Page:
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Linking myometrial physiology to intrauterine pressure; how tissue-level contractions create uterine contractions of labor.

Young RC, Barendse P - PLoS Comput. Biol. (2014)

Bottom Line: Other input variables are: starting and minimum pressure, burst and refractory period durations, enhanced contractile activity during an electrical burst, and reduced activity during the refractory period.The complex effects of nifedipine and oxytocin exposure are simulated.However, instead of classifying the rules, biological CAs should classify the set of input values for the rules that describe the relevant biology.

View Article: PubMed Central - PubMed

Affiliation: Department of Obstetrics and Gynecology, University of Tennessee Health Science Center, Memphis, Tennessee, United States of America.

ABSTRACT
The mechanisms used to coordinate uterine contractions are not known. We develop a new model based on the proposal that there is a maximum distance to which action potentials can propagate in the uterine wall. This establishes "regions", where one action potential burst can rapidly recruit all the tissue. Regions are recruited into an organ-level contraction via a stretch-initiated contraction mechanism (myometrial myogenic response). Each uterine contraction begins with a regional contraction, which slightly increases intrauterine pressure. Higher pressure raises tension throughout the uterine wall, which initiates contractions of more regions and further increases pressure. The positive feedback synchronizes regional contractions into an organ-level contraction. Cellular automaton (CA) simulations are performed with Mathematica. Each "cell" is a region that is assigned an action potential threshold. An anatomy sensitivity factor converts intrauterine pressure to regional tension through the Law of Laplace. A regional contraction occurs when regional tension exceeds regional threshold. Other input variables are: starting and minimum pressure, burst and refractory period durations, enhanced contractile activity during an electrical burst, and reduced activity during the refractory period. Complex patterns of pressure development are seen that mimic the contraction patterns observed in laboring women. Emergent behavior is observed, including global synchronization, multiple pace making regions, and system memory of prior conditions. The complex effects of nifedipine and oxytocin exposure are simulated. The force produced can vary as a nonlinear function of the number of regions. The simulation directly links tissue-level physiology to human labor. The concept of a uterine pacemaker is re-evaluated because pace making activity may occur well before expression of a contraction. We propose a new classification system for biological CAs that parallels the 4-class system of Wolfram. However, instead of classifying the rules, biological CAs should classify the set of input values for the rules that describe the relevant biology.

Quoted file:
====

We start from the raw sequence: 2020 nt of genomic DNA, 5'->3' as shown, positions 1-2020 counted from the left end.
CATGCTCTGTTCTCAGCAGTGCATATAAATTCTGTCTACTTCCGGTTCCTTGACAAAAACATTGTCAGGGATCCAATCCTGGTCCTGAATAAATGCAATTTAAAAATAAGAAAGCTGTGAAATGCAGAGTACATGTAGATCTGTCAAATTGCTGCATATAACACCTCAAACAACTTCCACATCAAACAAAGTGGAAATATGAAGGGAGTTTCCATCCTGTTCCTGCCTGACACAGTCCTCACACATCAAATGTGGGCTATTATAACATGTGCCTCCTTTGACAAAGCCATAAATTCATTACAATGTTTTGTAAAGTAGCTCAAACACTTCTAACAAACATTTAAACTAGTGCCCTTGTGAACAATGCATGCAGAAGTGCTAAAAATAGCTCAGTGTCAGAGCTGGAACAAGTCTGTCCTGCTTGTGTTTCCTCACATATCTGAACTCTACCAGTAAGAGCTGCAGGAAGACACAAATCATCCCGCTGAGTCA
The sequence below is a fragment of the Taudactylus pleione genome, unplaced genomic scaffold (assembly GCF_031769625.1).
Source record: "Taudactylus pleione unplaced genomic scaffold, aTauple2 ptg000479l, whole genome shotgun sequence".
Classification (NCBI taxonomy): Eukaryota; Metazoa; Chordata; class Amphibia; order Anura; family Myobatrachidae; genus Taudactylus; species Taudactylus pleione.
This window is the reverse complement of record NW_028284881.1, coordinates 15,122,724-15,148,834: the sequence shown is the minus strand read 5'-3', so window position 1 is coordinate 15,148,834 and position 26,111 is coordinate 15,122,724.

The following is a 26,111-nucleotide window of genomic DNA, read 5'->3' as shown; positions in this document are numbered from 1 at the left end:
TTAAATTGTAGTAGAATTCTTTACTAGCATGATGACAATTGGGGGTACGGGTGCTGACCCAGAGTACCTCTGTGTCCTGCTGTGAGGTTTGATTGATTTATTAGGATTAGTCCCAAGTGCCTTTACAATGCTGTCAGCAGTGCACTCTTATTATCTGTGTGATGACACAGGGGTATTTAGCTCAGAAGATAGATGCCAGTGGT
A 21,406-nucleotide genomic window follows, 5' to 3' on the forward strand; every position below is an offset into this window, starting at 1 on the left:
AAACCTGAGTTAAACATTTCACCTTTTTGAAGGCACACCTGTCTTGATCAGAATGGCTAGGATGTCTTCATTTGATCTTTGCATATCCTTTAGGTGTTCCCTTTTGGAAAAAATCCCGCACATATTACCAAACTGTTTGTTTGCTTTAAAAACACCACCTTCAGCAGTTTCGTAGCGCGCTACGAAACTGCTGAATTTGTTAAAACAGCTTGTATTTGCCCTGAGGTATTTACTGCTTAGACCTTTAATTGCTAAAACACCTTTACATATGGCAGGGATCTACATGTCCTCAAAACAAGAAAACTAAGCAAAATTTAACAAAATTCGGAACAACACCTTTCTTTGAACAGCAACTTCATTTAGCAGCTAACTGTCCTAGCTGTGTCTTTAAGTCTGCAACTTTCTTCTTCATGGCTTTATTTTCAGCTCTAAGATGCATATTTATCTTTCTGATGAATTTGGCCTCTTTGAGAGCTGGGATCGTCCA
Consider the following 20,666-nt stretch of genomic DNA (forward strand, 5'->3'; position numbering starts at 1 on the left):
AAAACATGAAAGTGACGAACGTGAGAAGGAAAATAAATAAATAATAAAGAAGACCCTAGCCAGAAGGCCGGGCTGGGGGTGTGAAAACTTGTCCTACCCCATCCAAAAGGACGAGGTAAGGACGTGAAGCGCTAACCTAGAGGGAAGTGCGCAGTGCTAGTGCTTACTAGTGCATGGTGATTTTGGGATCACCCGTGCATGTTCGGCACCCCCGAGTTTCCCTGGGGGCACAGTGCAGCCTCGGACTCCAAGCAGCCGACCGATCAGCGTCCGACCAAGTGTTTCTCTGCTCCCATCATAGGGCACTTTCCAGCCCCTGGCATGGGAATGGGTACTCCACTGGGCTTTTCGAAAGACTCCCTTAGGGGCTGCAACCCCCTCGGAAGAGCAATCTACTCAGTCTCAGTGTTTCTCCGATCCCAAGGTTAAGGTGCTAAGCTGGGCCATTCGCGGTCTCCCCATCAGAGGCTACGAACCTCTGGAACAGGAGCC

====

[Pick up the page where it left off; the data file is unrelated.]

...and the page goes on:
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Two tissues linked end-to-end in isometric contractility experiment.A. Simulation where both tissues express repetitive contractions, but the tissues are contracting out-of-phase. B. Out-of-phase contractions experimentally recorded from two rat myometrial tissue strips demonstrating alternating contraction pattern corresponding to A (from ref. 16). “L” is the bioelectrical activity of the left tissue strip; “R” is the bioelectrical activity of the right tissue strip. C. Simulation after increasing the starting pressure, but keeping all other input values the same as in A, reveals in-phase contractions. D. Returning the starting pressure to the value in A, but decreasing the refractory duration also couples the tissue into an in-phase pattern.